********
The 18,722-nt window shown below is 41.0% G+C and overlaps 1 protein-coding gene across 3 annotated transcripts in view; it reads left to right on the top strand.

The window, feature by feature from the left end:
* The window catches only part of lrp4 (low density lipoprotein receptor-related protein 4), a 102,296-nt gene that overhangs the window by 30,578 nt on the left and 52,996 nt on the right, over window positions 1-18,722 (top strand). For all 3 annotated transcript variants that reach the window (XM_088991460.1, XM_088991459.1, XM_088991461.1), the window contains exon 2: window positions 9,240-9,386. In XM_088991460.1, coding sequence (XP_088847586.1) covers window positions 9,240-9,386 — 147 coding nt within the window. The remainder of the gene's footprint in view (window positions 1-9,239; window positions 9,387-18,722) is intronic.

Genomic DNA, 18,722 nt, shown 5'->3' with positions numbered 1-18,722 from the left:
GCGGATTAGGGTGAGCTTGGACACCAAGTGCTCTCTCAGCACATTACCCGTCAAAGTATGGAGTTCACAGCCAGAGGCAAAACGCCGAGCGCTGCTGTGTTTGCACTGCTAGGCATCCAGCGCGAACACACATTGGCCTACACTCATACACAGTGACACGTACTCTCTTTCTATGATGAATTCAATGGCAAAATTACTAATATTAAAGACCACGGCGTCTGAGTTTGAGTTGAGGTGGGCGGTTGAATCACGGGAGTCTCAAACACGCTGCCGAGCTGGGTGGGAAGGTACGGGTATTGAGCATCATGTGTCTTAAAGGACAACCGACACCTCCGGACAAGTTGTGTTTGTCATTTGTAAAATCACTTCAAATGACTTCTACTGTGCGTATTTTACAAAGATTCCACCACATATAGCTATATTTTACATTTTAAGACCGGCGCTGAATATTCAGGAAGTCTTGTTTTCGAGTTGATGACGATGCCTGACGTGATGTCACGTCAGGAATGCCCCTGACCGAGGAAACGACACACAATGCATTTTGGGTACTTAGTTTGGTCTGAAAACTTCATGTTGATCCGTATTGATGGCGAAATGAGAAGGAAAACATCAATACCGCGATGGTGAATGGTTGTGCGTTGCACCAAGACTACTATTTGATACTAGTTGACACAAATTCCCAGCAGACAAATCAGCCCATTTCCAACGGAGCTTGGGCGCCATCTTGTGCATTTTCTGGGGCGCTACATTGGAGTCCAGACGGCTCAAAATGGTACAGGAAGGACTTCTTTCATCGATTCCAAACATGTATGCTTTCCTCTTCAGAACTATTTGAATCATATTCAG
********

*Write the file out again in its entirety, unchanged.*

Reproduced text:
The 18,722-nt window shown below is 41.0% G+C and overlaps 1 protein-coding gene across 3 annotated transcripts in view; it reads left to right on the top strand.

The window, feature by feature from the left end:
* The window catches only part of lrp4 (low density lipoprotein receptor-related protein 4), a 102,296-nt gene that overhangs the window by 30,578 nt on the left and 52,996 nt on the right, over window positions 1-18,722 (top strand). For all 3 annotated transcript variants that reach the window (XM_088991460.1, XM_088991459.1, XM_088991461.1), the window contains exon 2: window positions 9,240-9,386. In XM_088991460.1, coding sequence (XP_088847586.1) covers window positions 9,240-9,386 — 147 coding nt within the window. The remainder of the gene's footprint in view (window positions 1-9,239; window positions 9,387-18,722) is intronic.

Genomic DNA, 18,722 nt, shown 5'->3' with positions numbered 1-18,722 from the left:
GCGGATTAGGGTGAGCTTGGACACCAAGTGCTCTCTCAGCACATTACCCGTCAAAGTATGGAGTTCACAGCCAGAGGCAAAACGCCGAGCGCTGCTGTGTTTGCACTGCTAGGCATCCAGCGCGAACACACATTGGCCTACACTCATACACAGTGACACGTACTCTCTTTCTATGATGAATTCAATGGCAAAATTACTAATATTAAAGACCACGGCGTCTGAGTTTGAGTTGAGGTGGGCGGTTGAATCACGGGAGTCTCAAACACGCTGCCGAGCTGGGTGGGAAGGTACGGGTATTGAGCATCATGTGTCTTAAAGGACAACCGACACCTCCGGACAAGTTGTGTTTGTCATTTGTAAAATCACTTCAAATGACTTCTACTGTGCGTATTTTACAAAGATTCCACCACATATAGCTATATTTTACATTTTAAGACCGGCGCTGAATATTCAGGAAGTCTTGTTTTCGAGTTGATGACGATGCCTGACGTGATGTCACGTCAGGAATGCCCCTGACCGAGGAAACGACACACAATGCATTTTGGGTACTTAGTTTGGTCTGAAAACTTCATGTTGATCCGTATTGATGGCGAAATGAGAAGGAAAACATCAATACCGCGATGGTGAATGGTTGTGCGTTGCACCAAGACTACTATTTGATACTAGTTGACACAAATTCCCAGCAGACAAATCAGCCCATTTCCAACGGAGCTTGGGCGCCATCTTGTGCATTTTCTGGGGCGCTACATTGGAGTCCAGACGGCTCAAAATGGTACAGGAAGGACTTCTTTCATCGATTCCAAACATGTATGCTTTCCTCTTCAGAACTATTTGAATCATATTCAG